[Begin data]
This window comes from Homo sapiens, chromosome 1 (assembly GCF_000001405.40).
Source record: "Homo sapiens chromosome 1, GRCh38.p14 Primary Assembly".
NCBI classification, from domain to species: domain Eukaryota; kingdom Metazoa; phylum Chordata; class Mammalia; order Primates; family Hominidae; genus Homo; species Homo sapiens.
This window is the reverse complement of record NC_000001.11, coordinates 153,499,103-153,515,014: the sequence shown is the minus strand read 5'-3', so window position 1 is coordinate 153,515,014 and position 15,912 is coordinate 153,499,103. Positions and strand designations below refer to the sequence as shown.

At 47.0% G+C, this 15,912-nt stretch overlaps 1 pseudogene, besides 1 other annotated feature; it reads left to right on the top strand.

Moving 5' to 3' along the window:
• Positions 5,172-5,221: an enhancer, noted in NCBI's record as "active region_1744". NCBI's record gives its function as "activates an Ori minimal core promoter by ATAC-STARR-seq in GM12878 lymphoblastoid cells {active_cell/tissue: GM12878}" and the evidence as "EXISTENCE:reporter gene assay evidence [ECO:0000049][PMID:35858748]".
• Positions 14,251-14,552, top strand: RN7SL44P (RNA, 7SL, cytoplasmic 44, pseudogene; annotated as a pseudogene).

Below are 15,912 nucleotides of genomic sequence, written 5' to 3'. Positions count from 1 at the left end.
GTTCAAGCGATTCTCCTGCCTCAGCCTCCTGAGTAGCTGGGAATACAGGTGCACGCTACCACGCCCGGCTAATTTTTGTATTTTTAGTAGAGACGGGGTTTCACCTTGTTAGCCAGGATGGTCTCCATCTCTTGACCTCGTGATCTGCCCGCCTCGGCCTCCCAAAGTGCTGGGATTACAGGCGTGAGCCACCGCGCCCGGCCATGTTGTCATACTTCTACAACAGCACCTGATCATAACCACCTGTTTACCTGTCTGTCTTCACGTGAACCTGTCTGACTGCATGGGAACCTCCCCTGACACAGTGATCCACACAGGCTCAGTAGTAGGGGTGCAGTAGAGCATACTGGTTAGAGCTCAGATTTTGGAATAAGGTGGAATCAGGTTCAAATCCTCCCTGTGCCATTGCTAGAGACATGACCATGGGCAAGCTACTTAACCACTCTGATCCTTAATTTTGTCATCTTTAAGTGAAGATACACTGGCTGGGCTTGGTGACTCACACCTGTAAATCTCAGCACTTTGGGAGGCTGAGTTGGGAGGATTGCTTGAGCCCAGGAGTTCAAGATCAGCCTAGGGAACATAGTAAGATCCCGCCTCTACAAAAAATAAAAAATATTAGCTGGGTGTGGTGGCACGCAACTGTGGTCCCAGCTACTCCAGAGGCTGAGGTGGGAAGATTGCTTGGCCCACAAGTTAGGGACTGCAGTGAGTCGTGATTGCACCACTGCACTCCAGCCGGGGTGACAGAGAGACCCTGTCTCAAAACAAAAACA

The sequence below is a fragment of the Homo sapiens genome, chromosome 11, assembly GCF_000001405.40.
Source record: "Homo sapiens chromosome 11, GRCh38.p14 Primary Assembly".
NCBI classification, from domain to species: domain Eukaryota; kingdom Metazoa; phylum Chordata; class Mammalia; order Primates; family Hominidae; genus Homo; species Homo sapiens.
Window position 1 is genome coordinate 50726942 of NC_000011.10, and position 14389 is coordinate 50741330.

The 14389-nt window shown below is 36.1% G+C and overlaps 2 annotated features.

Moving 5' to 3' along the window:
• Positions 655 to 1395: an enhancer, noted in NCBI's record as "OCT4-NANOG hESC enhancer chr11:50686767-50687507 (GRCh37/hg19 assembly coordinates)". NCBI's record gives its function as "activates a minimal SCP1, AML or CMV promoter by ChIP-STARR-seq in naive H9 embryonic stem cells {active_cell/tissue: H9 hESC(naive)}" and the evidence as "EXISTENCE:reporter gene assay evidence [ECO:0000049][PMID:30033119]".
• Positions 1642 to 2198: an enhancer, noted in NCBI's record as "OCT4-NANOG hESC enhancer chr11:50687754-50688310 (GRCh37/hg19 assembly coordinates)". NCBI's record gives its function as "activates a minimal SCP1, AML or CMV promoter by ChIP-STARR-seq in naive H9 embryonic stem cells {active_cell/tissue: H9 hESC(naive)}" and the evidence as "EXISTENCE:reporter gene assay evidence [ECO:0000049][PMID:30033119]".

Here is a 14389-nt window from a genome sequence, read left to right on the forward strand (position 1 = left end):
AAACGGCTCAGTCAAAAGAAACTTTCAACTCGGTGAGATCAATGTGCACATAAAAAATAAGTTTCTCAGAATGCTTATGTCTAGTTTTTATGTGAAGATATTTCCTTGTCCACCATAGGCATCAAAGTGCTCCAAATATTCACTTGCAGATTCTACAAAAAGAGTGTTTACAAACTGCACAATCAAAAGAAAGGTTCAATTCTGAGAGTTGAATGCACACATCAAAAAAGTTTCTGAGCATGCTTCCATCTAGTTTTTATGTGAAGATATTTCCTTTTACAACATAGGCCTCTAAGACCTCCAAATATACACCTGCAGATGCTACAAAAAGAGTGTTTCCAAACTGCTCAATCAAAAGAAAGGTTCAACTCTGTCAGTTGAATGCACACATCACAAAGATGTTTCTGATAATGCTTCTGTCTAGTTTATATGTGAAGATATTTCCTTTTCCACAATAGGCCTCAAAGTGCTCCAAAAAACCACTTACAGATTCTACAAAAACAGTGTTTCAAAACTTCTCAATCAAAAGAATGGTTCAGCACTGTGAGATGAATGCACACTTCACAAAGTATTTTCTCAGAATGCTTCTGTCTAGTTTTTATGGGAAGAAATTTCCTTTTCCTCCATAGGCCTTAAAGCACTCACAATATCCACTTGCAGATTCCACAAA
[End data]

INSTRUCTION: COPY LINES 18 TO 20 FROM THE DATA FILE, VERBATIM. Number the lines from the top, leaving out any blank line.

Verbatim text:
• Positions 1642 to 2198: an enhancer, noted in NCBI's record as "OCT4-NANOG hESC enhancer chr11:50687754-50688310 (GRCh37/hg19 assembly coordinates)". NCBI's record gives its function as "activates a minimal SCP1, AML or CMV promoter by ChIP-STARR-seq in naive H9 embryonic stem cells {active_cell/tissue: H9 hESC(naive)}" and the evidence as "EXISTENCE:reporter gene assay evidence [ECO:0000049][PMID:30033119]".

Here is a 14389-nt window from a genome sequence, read left to right on the forward strand (position 1 = left end):
AAACGGCTCAGTCAAAAGAAACTTTCAACTCGGTGAGATCAATGTGCACATAAAAAATAAGTTTCTCAGAATGCTTATGTCTAGTTTTTATGTGAAGATATTTCCTTGTCCACCATAGGCATCAAAGTGCTCCAAATATTCACTTGCAGATTCTACAAAAAGAGTGTTTACAAACTGCACAATCAAAAGAAAGGTTCAATTCTGAGAGTTGAATGCACACATCAAAAAAGTTTCTGAGCATGCTTCCATCTAGTTTTTATGTGAAGATATTTCCTTTTACAACATAGGCCTCTAAGACCTCCAAATATACACCTGCAGATGCTACAAAAAGAGTGTTTCCAAACTGCTCAATCAAAAGAAAGGTTCAACTCTGTCAGTTGAATGCACACATCACAAAGATGTTTCTGATAATGCTTCTGTCTAGTTTATATGTGAAGATATTTCCTTTTCCACAATAGGCCTCAAAGTGCTCCAAAAAACCACTTACAGATTCTACAAAAACAGTGTTTCAAAACTTCTCAATCAAAAGAATGGTTCAGCACTGTGAGATGAATGCACACTTCACAAAGTATTTTCTCAGAATGCTTCTGTCTAGTTTTTATGGGAAGAAATTTCCTTTTCCTCCATAGGCCTTAAAGCACTCACAATATCCACTTGCAGATTCCACAAA